Things You Might Not Know About Hanukkah
When it comes to Hanukkah, you’re probably all too familiar with the lights, latkes, and dreidel-playing, but you may not be aware that despite it being one of the most recognized of the Jewish holidays, it does not carry much religious importance. In fact, Hanukkah is the only Jewish festival that honors an event not even mentioned in the Torah.
The historic reason we celebrate the Jewish “Festival of Lights” dates back to the second century. The holiday commemorates the recapturing of the Temple in Jerusalem by the Jewish rebels (Maccabees) after their victory over the Greek-Syrians. The Temple menorah, which was meant to burn every night, needed to be lit, but there was only enough blessed oil to keep the flame burning for one day. The miracle that followed was that the oil lamps continued to burn for eight days until fresh supplies of oil were obtained. The lighting of eight candles at Hanukkah symbolizes those eight miraculous days.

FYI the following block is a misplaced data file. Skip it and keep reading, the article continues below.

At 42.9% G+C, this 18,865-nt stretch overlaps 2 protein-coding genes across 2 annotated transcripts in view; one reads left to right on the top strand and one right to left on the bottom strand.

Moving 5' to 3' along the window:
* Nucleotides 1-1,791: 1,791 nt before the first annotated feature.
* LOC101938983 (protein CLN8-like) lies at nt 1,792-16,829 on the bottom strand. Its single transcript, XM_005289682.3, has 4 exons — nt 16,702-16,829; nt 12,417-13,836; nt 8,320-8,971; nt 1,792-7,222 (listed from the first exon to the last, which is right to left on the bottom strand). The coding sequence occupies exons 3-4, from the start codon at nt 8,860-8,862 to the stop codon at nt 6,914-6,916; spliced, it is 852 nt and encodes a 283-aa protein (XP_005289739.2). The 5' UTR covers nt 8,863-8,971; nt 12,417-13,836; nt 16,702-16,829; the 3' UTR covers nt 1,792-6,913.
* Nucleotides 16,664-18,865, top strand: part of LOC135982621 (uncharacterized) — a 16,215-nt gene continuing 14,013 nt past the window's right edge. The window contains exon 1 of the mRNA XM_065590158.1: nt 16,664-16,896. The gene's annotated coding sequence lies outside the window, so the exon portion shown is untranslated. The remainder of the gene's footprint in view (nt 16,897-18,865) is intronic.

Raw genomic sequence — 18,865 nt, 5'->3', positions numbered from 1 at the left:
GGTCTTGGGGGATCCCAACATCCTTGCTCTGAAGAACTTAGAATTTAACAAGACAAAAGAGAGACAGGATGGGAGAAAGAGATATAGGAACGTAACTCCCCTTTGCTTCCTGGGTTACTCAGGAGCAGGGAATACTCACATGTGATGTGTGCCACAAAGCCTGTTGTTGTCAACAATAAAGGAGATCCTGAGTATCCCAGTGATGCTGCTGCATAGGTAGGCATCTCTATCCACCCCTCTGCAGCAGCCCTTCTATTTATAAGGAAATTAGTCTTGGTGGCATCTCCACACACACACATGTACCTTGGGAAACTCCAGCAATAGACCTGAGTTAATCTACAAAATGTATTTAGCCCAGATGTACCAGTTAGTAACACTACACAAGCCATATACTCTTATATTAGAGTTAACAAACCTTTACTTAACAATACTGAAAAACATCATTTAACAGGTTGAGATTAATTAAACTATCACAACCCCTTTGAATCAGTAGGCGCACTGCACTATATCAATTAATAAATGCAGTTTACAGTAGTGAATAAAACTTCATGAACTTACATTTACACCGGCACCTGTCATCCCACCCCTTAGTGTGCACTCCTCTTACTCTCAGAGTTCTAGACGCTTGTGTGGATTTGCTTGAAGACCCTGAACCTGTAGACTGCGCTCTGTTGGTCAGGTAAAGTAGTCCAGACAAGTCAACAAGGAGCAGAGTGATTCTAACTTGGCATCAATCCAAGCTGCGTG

As the festivities kick off at sundown, we bring you 8 more fascinating facts you might not know about the holiday.
It’s all about the sufganiyot. Approximately 18 million jam-filled doughnuts (sufganiyot) are consumed in Israel during the eight days of Hanukkah. Roughly 80 percent of Israelis will eat at least one oily sufganiyot during the week of Hanukkah, with the average Israeli devouring at least four over the holiday period. The sweet treat is traditionally made with strawberry jam, but today’s sufganiyot makers are becoming increasingly innovative and turning out flavors from pistachio to dulce de leche.
sed out. Her actions helped save Israel from Babylonian invasion.
Is it Hanukkah, Hanukah, or Chanukah?
Hanukkah is a Hebrew word (חֲנֻכָּה), so it is difficult to transliterate it “correctly” into English, and that’s why there are many acceptable spellings of the word. There are at least 16 different ways to spell the holiday in English according to the web. The Spanish have at least three variations, with “Janukah” being the most prevalent. In 2005, the Board of Guardians of British Jews decided enough was enough and decreed that “British Jews should only spell the festival of Chanukah as Chanukah.”